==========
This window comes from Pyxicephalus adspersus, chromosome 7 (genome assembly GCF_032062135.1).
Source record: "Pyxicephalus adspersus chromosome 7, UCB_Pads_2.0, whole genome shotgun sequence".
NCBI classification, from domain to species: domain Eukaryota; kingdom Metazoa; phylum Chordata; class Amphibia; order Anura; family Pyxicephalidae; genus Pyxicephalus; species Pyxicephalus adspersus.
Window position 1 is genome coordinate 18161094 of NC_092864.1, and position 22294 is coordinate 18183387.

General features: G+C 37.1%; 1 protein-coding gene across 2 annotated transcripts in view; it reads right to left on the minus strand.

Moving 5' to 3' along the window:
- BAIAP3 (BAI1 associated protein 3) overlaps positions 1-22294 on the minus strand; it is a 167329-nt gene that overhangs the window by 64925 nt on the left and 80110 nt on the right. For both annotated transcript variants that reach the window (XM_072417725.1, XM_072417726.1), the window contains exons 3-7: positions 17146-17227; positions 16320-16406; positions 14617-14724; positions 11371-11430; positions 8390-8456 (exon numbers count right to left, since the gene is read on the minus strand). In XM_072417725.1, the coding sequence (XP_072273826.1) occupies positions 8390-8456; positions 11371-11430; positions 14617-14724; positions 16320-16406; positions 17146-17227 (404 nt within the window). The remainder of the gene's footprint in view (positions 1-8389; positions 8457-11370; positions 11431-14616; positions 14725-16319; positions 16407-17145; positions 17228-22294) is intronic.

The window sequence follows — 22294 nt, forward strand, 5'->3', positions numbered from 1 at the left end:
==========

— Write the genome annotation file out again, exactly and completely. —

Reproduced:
This window comes from Pyxicephalus adspersus, chromosome 7 (genome assembly GCF_032062135.1).
Source record: "Pyxicephalus adspersus chromosome 7, UCB_Pads_2.0, whole genome shotgun sequence".
NCBI classification, from domain to species: domain Eukaryota; kingdom Metazoa; phylum Chordata; class Amphibia; order Anura; family Pyxicephalidae; genus Pyxicephalus; species Pyxicephalus adspersus.
Window position 1 is genome coordinate 18161094 of NC_092864.1, and position 22294 is coordinate 18183387.

General features: G+C 37.1%; 1 protein-coding gene across 2 annotated transcripts in view; it reads right to left on the minus strand.

Moving 5' to 3' along the window:
- BAIAP3 (BAI1 associated protein 3) overlaps positions 1-22294 on the minus strand; it is a 167329-nt gene that overhangs the window by 64925 nt on the left and 80110 nt on the right. For both annotated transcript variants that reach the window (XM_072417725.1, XM_072417726.1), the window contains exons 3-7: positions 17146-17227; positions 16320-16406; positions 14617-14724; positions 11371-11430; positions 8390-8456 (exon numbers count right to left, since the gene is read on the minus strand). In XM_072417725.1, the coding sequence (XP_072273826.1) occupies positions 8390-8456; positions 11371-11430; positions 14617-14724; positions 16320-16406; positions 17146-17227 (404 nt within the window). The remainder of the gene's footprint in view (positions 1-8389; positions 8457-11370; positions 11431-14616; positions 14725-16319; positions 16407-17145; positions 17228-22294) is intronic.

The window sequence follows — 22294 nt, forward strand, 5'->3', positions numbered from 1 at the left end: